This DVD version of an important film is terrible. Image Entertainment usually makes good digital transfers, and this disc is no exception. But the cause of my gripe isn't the transfer, it's the print used. The copy that Image offers on this DVD is in DESPERATE need of restoration. There are all manner of imperfections in this print -- blotches, streaks, jumps (sometimes for several frames!), scratches, etc. This makes for a visual and audio shadow of a great movie. As if this weren't bad enough, the subtitles are poor. Too many words are left out in the translation, and the subtitles sometimes come late in relation to the dialogue. On the other side of the ledger, the English dub is excellently done (except for a brief section late in the film, seemingly due to the print).Read more ›
Drama, Crime, 93 minutes, Italian Language
Directed by Vittorio De Sica
Starring Lamberto Maggiorani, Enzo Staiola and Lianella Carell
This film shouldn't work. The story is so simple and the actors aren't professionals. But I kept hearing about the film and gave it a try when I found a copy at my local library. That proved to be one of my better decisions.
The story is set in post-war Rome. Jobs are scarce and people queue desperately each day for the chance to earn enough money to feed their families. Antonio Ricci (Maggiorani) accepts a job one morning, but one of the requirements is a bicycle. Although his has been pawned, he lies and says that he has one. His wife helps him pawn other items and he manages to get the bicycle back. That doesn't sound like much of an event, but it's a triumphant moment in the film.
Antonio is so happy to have the job hanging posters and the joy and relief is evident on his face. We feel happy for him. The problem is, someone steals his bicycle. By this point, we are fully invested in the story and the loss feels personal. We realize how important the bicycle is to his survival. The police don't seem interested so Antonio searches the streets with his son.
The film is ranked No. 85 in IMDBs Top 250 at the time or writing and not one of the films above it has fewer votes. It's a shame that it hasn't been seen by more people. I understand that it's over 60 years old, in black and white, and that the language is Italian, but the story is so pure that it's worth seeing. Let's hope for a Criterion Blu-ray release in the near future.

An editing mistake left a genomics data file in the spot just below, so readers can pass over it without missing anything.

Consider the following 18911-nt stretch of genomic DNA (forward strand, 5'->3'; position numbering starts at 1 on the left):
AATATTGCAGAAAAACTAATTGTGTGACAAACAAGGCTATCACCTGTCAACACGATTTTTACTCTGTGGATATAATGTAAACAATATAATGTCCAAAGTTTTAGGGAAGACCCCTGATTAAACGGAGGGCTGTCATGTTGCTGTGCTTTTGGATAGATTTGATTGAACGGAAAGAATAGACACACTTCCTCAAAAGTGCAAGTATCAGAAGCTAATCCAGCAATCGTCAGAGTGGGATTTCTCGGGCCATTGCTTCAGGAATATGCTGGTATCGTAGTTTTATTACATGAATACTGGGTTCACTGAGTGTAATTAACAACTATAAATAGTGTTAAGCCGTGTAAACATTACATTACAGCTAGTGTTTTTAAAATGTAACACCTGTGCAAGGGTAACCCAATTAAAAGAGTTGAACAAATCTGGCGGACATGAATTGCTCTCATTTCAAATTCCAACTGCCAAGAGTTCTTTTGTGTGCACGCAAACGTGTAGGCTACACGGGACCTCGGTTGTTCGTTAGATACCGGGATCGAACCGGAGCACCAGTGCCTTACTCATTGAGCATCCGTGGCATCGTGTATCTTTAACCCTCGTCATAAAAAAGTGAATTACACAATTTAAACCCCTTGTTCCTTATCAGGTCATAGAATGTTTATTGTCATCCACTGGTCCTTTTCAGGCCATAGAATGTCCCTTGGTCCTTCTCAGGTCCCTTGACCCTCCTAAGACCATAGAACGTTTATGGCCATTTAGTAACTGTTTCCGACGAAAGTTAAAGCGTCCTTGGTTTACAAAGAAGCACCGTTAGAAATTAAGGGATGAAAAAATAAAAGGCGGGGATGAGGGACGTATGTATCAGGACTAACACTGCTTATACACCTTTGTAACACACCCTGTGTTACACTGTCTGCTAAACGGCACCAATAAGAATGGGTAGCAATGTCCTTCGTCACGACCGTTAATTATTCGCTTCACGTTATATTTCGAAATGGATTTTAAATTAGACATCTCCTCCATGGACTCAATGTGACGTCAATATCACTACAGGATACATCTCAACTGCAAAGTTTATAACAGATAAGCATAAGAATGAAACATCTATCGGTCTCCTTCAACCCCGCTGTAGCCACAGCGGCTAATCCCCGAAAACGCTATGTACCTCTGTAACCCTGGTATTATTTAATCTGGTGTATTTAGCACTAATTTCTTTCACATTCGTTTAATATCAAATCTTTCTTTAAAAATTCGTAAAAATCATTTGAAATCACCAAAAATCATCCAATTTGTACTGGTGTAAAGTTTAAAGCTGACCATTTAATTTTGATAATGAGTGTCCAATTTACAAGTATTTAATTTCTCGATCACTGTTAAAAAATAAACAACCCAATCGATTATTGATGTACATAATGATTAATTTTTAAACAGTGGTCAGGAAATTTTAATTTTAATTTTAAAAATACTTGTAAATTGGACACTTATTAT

Most recent customer reviews
The Bicycle Thief is a brilliant movie. It is one of the best foreign films that I have ever seen.Published 15 months ago by Ron McKercher
Really enjoyed the movie,and the history within it. There was a tiny bit of skipping on the DVD. I love the story..Published on Jan. 30 2014 by carla gould
A memorable classic on the misery of the poor, powerless and helpless, caught in a quagmire of despair, without having any real chance for escape. Read morePublished on Aug. 9 2013 by Wolfgang Doebel
I've been holding off reviewing this film for a long time now. I can't put it into words. I get too scared that I might do it injustice by being pretentious and talkng out of my... Read morePublished on Aug. 24 2004 by Antonio Giusto
The Bicycle Thief: a very simple, straightforward story, told straight, no plot-twists or fancy story tricks like false endings, etc. Read morePublished on April 12 2004 by E. Dolnack
Classic movie about the cruel nature of life, of inescapable fate. The dvd itself is pretty bad, with defects shown in the transfer, along with terrible audio. Read morePublished on Feb. 13 2004
I had never heard of this movie when I stumbled on it late one night right before I went to bed. Instead of turning off the TV because it was late and I needed to go to work the... Read morePublished on May 5 2003 by Randall
Image Entertainment has done an overall mediocre job on "The Bicycle Thief DVD." On the one hand, the video is excellent: crisp, sharp, a pleasure to behold. Read morePublished on Feb. 25 2003